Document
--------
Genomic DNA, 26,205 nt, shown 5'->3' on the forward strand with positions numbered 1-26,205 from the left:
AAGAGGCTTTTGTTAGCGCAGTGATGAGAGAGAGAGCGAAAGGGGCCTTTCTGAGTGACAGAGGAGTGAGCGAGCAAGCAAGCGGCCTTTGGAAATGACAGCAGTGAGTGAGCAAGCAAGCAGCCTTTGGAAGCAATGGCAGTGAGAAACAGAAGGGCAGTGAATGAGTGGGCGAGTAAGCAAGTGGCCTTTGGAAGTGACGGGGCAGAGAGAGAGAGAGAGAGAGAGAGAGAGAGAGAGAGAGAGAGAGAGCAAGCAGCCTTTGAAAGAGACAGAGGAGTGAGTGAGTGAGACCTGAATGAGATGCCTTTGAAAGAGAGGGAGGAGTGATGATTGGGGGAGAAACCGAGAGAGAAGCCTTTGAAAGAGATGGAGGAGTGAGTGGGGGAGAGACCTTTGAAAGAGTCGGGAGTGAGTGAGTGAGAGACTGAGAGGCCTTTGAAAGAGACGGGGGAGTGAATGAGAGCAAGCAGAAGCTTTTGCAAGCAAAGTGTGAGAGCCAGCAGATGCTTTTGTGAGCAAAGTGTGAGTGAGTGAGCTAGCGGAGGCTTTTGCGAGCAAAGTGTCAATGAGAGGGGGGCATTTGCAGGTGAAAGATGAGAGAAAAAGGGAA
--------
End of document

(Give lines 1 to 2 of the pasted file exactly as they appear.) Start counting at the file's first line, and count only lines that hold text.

Genomic DNA, 26,205 nt, shown 5'->3' on the forward strand with positions numbered 1-26,205 from the left:
AAGAGGCTTTTGTTAGCGCAGTGATGAGAGAGAGAGCGAAAGGGGCCTTTCTGAGTGACAGAGGAGTGAGCGAGCAAGCAAGCGGCCTTTGGAAATGACAGCAGTGAGTGAGCAAGCAAGCAGCCTTTGGAAGCAATGGCAGTGAGAAACAGAAGGGCAGTGAATGAGTGGGCGAGTAAGCAAGTGGCCTTTGGAAGTGACGGGGCAGAGAGAGAGAGAGAGAGAGAGAGAGAGAGAGAGAGAGAGAGAGAGCAAGCAGCCTTTGAAAGAGACAGAGGAGTGAGTGAGTGAGACCTGAATGAGATGCCTTTGAAAGAGAGGGAGGAGTGATGATTGGGGGAGAAACCGAGAGAGAAGCCTTTGAAAGAGATGGAGGAGTGAGTGGGGGAGAGACCTTTGAAAGAGTCGGGAGTGAGTGAGTGAGAGACTGAGAGGCCTTTGAAAGAGACGGGGGAGTGAATGAGAGCAAGCAGAAGCTTTTGCAAGCAAAGTGTGAGAGCCAGCAGATGCTTTTGTGAGCAAAGTGTGAGTGAGTGAGCTAGCGGAGGCTTTTGCGAGCAAAGTGTCAATGAGAGGGGGGCATTTGCAGGTGAAAGATGAGAGAAAAAGGGAA